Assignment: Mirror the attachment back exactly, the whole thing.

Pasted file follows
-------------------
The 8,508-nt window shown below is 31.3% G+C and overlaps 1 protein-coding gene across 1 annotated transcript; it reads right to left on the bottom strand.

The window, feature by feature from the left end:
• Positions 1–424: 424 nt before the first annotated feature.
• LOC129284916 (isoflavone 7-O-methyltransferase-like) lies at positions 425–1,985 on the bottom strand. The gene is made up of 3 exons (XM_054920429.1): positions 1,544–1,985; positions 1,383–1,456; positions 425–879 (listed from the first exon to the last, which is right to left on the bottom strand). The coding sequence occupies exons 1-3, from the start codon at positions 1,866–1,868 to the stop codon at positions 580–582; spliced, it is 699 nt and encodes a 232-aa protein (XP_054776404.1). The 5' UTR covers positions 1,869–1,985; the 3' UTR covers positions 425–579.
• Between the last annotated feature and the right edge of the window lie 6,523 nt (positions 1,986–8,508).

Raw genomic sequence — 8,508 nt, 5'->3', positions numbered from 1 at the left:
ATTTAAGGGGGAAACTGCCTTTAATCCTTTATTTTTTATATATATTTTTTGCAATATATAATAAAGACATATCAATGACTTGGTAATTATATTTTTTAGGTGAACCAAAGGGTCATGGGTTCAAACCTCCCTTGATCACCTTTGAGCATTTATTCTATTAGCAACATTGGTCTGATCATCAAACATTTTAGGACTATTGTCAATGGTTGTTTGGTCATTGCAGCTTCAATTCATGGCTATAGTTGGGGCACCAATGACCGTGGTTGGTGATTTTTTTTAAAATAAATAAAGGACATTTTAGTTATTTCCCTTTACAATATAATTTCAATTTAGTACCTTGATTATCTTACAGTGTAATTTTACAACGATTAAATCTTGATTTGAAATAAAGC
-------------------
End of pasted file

The 8,508-nt window shown below is 31.3% G+C and overlaps 1 protein-coding gene across 1 annotated transcript; it reads right to left on the bottom strand.

The window, feature by feature from the left end:
• Positions 1–424: 424 nt before the first annotated feature.
• LOC129284916 (isoflavone 7-O-methyltransferase-like) lies at positions 425–1,985 on the bottom strand. The gene is made up of 3 exons (XM_054920429.1): positions 1,544–1,985; positions 1,383–1,456; positions 425–879 (listed from the first exon to the last, which is right to left on the bottom strand). The coding sequence occupies exons 1-3, from the start codon at positions 1,866–1,868 to the stop codon at positions 580–582; spliced, it is 699 nt and encodes a 232-aa protein (XP_054776404.1). The 5' UTR covers positions 1,869–1,985; the 3' UTR covers positions 425–579.
• Between the last annotated feature and the right edge of the window lie 6,523 nt (positions 1,986–8,508).

Raw genomic sequence — 8,508 nt, 5'->3', positions numbered from 1 at the left:
ATTTAAGGGGGAAACTGCCTTTAATCCTTTATTTTTTATATATATTTTTTGCAATATATAATAAAGACATATCAATGACTTGGTAATTATATTTTTTAGGTGAACCAAAGGGTCATGGGTTCAAACCTCCCTTGATCACCTTTGAGCATTTATTCTATTAGCAACATTGGTCTGATCATCAAACATTTTAGGACTATTGTCAATGGTTGTTTGGTCATTGCAGCTTCAATTCATGGCTATAGTTGGGGCACCAATGACCGTGGTTGGTGATTTTTTTTAAAATAAATAAAGGACATTTTAGTTATTTCCCTTTACAATATAATTTCAATTTAGTACCTTGATTATCTTACAGTGTAATTTTACAACGATTAAATCTTGATTTGAAATAAAGC